By Tom Ulrich
We often see medical magic in Hollywood, but it’s not often we see Hollywood magic brought into medicine. Now, Boston Children’s Hospital’sSimulator Program and special-effects collaborators at The Chamberlain Group (TCG) have done just that.
Simulation has become a key component in team training, crisis management, surgical practice and other medical training activities. With simulation, medical teams can add to and hone their skills in an environment where people can make mistakes without risking patient harm—”practicing before game time,” says Boston Children’s critical care specialist Peter Weinstock, MD, PhD, who runs the Simulator Program.
Mannequins are a key part of simulation, and Weinstock’s team, working together with companies, designers and engineers, has developed eerily lifelike ones that can bleed and “respond” to interventions based on computer commands from a technician.
But there are some things Weinstock’s mannequins haven’t been able to capture up to now, like the movements of a beating heart.
That’s where TCG and a new mannequin called Surgical Sam come in.
From “bullet time” to training time
Founded by husband-and-wife team Eric and Lisa Chamberlain, TCG got its start in the movie business, designing special effects such as the iconic “bullet time” effect from “The Matrix.” But more than a decade ago, the Great Barrington, Mass.-based company saw an opportunity to shift from cinematic special effects to medical training and simulation.
“A medical company had heard that we were really good at making scale models,” recalls Lisa Chamberlain, the company’s managing partner. “We knew nothing about medicine or medical training but were interested in the intellectual challenge of it.”
Today, the company uses its special effects know-how to develop and manufacture high-fidelity medical training tools—hearts, blood vessels, internal organs, limbs, etc.—that mimic the touch, feel and resilience of actual tissues. Many of their products form the cornerstone of training and product development programs for hundreds of hospitals and device manufacturers.
Giving a mannequin a beating heart
Three years ago, Weinstock met the Chamberlains at a medical simulation conference. “I saw an adult beating-heart trainer they had developed and asked whether they would want to partner on the development of a pediatric beating-heart training mannequin,” Weinstock says.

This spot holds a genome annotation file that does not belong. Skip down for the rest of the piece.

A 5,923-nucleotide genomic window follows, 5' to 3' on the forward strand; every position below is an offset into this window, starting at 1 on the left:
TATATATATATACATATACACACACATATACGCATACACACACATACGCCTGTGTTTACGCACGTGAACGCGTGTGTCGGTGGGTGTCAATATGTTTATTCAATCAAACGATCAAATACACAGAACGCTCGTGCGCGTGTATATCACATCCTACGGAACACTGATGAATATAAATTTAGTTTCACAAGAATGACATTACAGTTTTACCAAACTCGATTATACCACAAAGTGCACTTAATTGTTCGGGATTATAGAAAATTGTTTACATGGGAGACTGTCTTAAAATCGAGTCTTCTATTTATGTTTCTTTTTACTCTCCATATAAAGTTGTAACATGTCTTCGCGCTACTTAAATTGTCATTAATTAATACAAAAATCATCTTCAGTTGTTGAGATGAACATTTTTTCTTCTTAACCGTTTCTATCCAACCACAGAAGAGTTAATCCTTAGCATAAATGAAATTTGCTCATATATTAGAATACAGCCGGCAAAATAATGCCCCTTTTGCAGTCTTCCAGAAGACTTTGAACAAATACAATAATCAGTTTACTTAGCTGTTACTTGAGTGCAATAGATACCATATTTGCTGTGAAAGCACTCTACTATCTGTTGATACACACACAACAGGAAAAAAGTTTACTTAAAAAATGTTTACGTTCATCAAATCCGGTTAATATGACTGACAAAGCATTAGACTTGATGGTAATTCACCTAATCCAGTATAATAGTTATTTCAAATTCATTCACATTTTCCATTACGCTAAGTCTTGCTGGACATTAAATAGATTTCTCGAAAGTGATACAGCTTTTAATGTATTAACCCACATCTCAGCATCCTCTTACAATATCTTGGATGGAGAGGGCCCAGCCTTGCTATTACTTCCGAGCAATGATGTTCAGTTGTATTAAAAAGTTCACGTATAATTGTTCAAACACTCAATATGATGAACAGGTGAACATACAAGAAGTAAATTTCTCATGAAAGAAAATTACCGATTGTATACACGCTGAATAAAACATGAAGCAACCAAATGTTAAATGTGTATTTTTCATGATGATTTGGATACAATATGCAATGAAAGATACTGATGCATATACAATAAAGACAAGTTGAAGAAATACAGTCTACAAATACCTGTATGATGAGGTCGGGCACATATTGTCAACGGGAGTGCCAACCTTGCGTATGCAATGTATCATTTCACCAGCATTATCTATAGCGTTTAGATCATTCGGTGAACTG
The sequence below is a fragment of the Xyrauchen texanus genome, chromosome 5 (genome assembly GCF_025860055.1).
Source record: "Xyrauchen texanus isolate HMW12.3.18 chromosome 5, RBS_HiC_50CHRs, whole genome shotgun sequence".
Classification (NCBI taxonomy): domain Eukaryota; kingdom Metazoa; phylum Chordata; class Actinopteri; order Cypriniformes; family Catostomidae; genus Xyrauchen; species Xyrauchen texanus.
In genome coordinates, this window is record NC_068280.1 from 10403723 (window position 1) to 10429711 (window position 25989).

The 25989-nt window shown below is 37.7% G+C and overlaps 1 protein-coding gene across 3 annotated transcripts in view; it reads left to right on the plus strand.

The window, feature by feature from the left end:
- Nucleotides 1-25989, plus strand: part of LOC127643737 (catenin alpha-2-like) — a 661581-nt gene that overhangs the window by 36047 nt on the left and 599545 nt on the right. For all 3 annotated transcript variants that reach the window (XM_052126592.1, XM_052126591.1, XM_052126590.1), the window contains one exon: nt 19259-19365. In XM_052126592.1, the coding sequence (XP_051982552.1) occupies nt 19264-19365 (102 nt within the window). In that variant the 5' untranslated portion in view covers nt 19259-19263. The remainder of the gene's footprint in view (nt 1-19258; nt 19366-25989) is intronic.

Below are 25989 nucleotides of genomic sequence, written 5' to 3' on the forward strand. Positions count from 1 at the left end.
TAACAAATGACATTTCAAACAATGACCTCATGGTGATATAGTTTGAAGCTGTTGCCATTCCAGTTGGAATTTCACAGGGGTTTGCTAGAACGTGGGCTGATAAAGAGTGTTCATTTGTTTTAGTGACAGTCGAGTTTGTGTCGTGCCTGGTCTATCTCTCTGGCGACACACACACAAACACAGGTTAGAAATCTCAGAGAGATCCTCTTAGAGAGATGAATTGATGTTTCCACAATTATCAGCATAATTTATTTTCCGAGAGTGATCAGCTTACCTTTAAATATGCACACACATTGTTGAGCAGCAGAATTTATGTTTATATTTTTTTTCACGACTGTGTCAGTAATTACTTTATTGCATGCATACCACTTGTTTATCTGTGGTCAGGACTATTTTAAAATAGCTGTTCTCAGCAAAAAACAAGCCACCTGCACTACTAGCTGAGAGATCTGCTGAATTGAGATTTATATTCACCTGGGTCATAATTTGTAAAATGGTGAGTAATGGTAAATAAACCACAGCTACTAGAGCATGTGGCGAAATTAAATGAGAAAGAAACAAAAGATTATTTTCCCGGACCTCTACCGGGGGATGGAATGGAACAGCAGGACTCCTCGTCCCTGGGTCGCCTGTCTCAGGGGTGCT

The TCG team began working with Weinstock, cardiac surgeon Francis Fynn-Thompson, MD, and trauma surgeon David Mooney, MD, MPH, to design and create Sam, a pneumatically-powered, fully operable modular medical trainer. Fynn-Thompson helped guide the development of Sam’s life-sized “heart,” which accurately mimics the beating motions of a healthy heart, as you can see here:
At a technician’s command, Sam’s heart can also replicate abnormal motions that a surgeon might see in a child. It’s construction also affords surgeons the opportunity to practice heart surgery, cannulation, suturing and other techniques.
Sam, who was formally unveiled in April at a meeting of the International Pediatric Simulation Society in Vienna, Austria, is the first pediatric beating-heart simulator on the market. In addition, thanks to Mooney’s input, Sam’s abdominal cavity accurately reflects the anatomy of a child’s intestines and other organs, including a bleeding liver, affording pediatric surgeons the opportunity to practice realistic abdominal surgical scenarios, like this:
The technology built into Sam adds a new level of physical reality to simulation. “A lot of simulation is computer-based, where a team reacts to data or readouts, and many mannequins are designed to blink or breathe,” says Chamberlain “But with Sam we have built a host of simulation capabilities that allow technicians to cue up physical events like releasing blood into a body cavity or perforating a bowel, organ changes that the team must respond to.
A Boston Children’s cardiac surgery team preps Surgical Sam for an operation. By setting Sam up in one of the hospital’s actual operating rooms, the Simulator Program is able to create simulated trainings that are extremely realistic.
“We can program Sam for just about any scenario for which there is data,” she adds.
Both Chamberlain and Weinstock see lots of potential for expanding Sam’s capabilities with plug-and-play adaptors for other surgical specialties, such as orthopedics and general surgery. They also see Sam’s broader potential for scenario-based clinical training, which is why TCG is now actively marketing Sam to other institutions.
“This partnership between The Chamberlain Group and Boston Children’s represents a way for us to leverage our clinical knowledge and simulation expertise to the benefit of patients everywhere,” says Raj Khunkhun, a licensing manager with the hospital’s Technology and Innovation Development Office.
“Simulation is becoming one of the most rapidly growing fields in medicine now,” Weinstock adds. “Sam is a significant advance in making pediatric simulation as realistic as possible and adds a new dimension to clinical and team training in some of our most high-stakes areas—the operating rooms.”
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